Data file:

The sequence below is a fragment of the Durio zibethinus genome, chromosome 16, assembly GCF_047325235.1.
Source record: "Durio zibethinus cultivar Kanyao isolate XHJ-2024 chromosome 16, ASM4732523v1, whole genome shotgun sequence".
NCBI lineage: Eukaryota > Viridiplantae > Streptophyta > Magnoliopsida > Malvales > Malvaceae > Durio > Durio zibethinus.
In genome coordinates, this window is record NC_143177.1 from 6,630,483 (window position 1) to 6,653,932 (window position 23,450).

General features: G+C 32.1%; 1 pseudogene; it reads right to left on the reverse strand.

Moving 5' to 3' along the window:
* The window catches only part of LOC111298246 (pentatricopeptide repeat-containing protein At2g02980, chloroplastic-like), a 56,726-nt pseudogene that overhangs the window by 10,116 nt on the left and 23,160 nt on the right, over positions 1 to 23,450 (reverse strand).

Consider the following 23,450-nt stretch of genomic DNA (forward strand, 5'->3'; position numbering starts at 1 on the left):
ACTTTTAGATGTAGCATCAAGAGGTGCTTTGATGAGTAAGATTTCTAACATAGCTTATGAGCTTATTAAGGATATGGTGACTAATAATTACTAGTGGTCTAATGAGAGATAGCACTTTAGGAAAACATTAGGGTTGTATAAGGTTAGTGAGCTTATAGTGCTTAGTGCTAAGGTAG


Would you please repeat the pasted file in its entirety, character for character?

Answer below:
The sequence below is a fragment of the Durio zibethinus genome, chromosome 16, assembly GCF_047325235.1.
Source record: "Durio zibethinus cultivar Kanyao isolate XHJ-2024 chromosome 16, ASM4732523v1, whole genome shotgun sequence".
NCBI lineage: Eukaryota > Viridiplantae > Streptophyta > Magnoliopsida > Malvales > Malvaceae > Durio > Durio zibethinus.
In genome coordinates, this window is record NC_143177.1 from 6,630,483 (window position 1) to 6,653,932 (window position 23,450).

General features: G+C 32.1%; 1 pseudogene; it reads right to left on the reverse strand.

Moving 5' to 3' along the window:
* The window catches only part of LOC111298246 (pentatricopeptide repeat-containing protein At2g02980, chloroplastic-like), a 56,726-nt pseudogene that overhangs the window by 10,116 nt on the left and 23,160 nt on the right, over positions 1 to 23,450 (reverse strand).

Consider the following 23,450-nt stretch of genomic DNA (forward strand, 5'->3'; position numbering starts at 1 on the left):
ACTTTTAGATGTAGCATCAAGAGGTGCTTTGATGAGTAAGATTTCTAACATAGCTTATGAGCTTATTAAGGATATGGTGACTAATAATTACTAGTGGTCTAATGAGAGATAGCACTTTAGGAAAACATTAGGGTTGTATAAGGTTAGTGAGCTTATAGTGCTTAGTGCTAAGGTAG